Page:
Despite 2020, It’s a Benevolent Universe
This year is, thankfully, almost over. Yet for me, the universe just doesn’t seem to want to stop delivering sadness.
Earlier this week, I learned of the death of one of the investment world’s outstanding pioneers, and also the creator of the original iteration of the Successful Investing newsletter, Dick Fabian.
Dick was an independent man of action, and someone who created opportunity out of adversity. After suffering big losses in the bear market and recession of the early 1970s, Dick decided that there had to be a better way to invest and a better way to help investors protect their money from the kind of market that hit so many, so hard.
So, he sat down at his dining room table and began the process of thinking up a plan to track the wider trends in the market. It was there that he discovered that if you had owned shares in the market during periods when the domestic benchmark was trending above its 39-week moving average and, more importantly, if you were out of the market during the periods when that benchmark was trending below its 39-week average, you would have largely optimized your gains and minimized your losses.
It is this simple, yet brilliant, insight that allowed Dick Fabian to build one of the most successful, and longest-lasting, newsletters in the industry. And it is that same insight that his son, my friend and fellow investment guru Doug Fabian, continued to put into action in the service to help investors for decades when he took over the reins as editor.
Today, I am both humbly honored and proud to continue applying Dick’s brilliant insight and Doug’s expert stewardship to a new generation of investors through my leadership of Successful Investing. And whatever the new developments in the market may be, the heart of this service will always feel the distant beat of the man who sat down at the dining room table and subsequently created something from nothing via the power of his rational mind.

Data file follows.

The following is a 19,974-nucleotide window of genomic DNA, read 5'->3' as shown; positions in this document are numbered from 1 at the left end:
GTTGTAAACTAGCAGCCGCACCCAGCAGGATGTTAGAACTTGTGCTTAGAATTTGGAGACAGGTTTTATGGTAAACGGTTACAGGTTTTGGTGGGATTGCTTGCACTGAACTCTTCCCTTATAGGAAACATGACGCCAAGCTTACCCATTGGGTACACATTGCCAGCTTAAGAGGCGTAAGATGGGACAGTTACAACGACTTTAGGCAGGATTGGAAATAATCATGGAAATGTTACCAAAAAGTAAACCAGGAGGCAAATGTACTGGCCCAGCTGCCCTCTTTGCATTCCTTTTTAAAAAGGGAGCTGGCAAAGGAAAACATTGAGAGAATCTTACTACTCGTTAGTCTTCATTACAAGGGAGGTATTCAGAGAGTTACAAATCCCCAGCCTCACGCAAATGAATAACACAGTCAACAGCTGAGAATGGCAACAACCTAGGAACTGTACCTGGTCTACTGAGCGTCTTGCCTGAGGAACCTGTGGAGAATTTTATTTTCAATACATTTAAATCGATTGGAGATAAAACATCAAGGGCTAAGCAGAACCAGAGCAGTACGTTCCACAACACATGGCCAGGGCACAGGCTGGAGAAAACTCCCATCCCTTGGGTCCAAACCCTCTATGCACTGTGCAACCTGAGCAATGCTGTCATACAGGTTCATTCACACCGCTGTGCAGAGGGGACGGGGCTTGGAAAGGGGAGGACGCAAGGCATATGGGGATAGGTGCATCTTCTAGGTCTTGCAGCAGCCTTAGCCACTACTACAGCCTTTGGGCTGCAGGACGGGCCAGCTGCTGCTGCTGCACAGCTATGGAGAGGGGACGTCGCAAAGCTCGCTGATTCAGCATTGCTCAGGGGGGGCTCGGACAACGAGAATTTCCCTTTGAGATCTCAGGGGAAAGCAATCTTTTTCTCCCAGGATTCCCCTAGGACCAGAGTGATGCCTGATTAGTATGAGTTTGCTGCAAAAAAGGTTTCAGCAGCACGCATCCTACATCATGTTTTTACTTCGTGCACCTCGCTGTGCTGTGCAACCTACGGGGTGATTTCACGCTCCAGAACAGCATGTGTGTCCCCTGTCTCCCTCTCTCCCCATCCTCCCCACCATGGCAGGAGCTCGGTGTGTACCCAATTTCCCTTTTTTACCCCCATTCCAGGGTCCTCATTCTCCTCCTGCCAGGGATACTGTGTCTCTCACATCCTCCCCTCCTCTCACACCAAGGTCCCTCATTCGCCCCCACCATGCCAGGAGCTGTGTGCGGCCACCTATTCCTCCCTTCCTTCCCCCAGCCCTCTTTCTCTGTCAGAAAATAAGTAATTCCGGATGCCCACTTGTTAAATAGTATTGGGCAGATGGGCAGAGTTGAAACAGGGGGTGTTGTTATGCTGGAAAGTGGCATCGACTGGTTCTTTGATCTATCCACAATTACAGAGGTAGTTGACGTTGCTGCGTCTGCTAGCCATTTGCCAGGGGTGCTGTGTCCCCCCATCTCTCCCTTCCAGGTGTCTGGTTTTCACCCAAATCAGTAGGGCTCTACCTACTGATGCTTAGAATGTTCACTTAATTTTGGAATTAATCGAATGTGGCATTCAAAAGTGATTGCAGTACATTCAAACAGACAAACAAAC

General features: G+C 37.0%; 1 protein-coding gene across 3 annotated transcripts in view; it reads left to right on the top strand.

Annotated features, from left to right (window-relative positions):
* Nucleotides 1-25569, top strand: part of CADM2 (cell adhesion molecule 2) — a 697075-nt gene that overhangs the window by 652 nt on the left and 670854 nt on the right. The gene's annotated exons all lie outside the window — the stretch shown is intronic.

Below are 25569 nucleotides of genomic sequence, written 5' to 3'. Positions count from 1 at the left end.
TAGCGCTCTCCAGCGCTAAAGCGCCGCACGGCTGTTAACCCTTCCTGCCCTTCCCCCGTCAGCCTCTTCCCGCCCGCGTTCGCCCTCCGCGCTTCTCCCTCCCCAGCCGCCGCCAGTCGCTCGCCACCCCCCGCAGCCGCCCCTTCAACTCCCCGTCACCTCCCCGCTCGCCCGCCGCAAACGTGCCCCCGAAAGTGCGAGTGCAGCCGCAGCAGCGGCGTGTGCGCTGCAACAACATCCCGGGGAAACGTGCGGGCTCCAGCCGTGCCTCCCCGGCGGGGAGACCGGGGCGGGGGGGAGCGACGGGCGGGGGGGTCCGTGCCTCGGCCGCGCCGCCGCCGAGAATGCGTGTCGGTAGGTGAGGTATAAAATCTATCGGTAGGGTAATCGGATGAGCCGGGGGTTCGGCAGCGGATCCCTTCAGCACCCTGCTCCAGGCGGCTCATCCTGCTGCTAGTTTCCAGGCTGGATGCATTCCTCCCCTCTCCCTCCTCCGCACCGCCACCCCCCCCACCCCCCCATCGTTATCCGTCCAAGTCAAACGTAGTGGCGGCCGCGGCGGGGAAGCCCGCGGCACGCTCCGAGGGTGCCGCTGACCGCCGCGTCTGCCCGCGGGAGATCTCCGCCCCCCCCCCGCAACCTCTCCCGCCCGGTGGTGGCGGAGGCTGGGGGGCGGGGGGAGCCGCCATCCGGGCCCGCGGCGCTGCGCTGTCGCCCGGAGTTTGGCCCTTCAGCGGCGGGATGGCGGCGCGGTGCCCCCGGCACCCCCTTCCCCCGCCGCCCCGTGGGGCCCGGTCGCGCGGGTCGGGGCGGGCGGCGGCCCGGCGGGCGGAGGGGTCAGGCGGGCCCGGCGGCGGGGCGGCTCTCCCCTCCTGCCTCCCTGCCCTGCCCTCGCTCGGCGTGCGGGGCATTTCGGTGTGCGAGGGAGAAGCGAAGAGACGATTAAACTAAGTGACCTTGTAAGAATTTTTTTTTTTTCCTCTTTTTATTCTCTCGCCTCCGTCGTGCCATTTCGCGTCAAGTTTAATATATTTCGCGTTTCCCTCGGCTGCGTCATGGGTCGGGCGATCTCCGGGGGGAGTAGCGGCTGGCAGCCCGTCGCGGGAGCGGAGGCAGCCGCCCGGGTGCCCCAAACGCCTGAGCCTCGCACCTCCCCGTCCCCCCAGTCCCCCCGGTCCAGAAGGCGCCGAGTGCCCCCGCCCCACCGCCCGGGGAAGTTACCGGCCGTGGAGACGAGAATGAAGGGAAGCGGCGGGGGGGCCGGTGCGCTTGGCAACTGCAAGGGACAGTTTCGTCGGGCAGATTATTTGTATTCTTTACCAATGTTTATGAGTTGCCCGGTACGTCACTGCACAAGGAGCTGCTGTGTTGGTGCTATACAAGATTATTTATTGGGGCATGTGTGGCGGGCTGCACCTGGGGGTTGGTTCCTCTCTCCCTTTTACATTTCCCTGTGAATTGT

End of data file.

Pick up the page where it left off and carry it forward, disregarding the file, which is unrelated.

This kind of man is both rare and truly deserving of celebration. I know I will be honoring and celebrating his life today at his memorial service in Southern California, with Doug alongside members of the Fabian family and Dick’s many friends and colleagues.
The famous clergyman Robert South once said, “If there be any truer measure of a man than by what he does, it must be by what he gives.” Well, Dick Fabian’s gift to the world was his brilliant insight, and for that, we all must bow our heads in gratitude.
Finally, the end of 2020 is just a little more than a week away. And I am sure this year is one that we’d all love to lose our collective memory of. Yet the fact is that society, at large, has prevailed, mostly intact, throughout another bout of pestilence.
And do you know why we prevailed?
It’s because humans are the most resilient and most successful species on the planet, and the reason for our success is our reason, i.e. our only tool of survival, our rationality. Remember this, and revere this, and know that you are part of an exclusive club that conquers the adversity of existence with the power of thought.
Also remember that while this year’s sadness and tribulations have tested our individual and collective mettle, the concept of what the philosopher Ayn Rand called the “benevolent universe premise” remains intact. What this means is that the universe and reality are “benevolent,” not in the sense that they are designed for humans in mind. They are not. In fact, I think the universe is entirely indifferent to humans.
What the benevolent universe premise means is that if we choose to think for ourselves, if we choose to adapt to the ever-changing nature of reality and if we act rationally — we can give ourselves the best possible chance to achieve our values.
So, despite sorrow, hardship, pandemic, loss, suffering and sadness — the benevolent universe remains — and now it is up to us all to choose our own happiness.
ETF Talk: Tapping into Former State-Owned Enterprises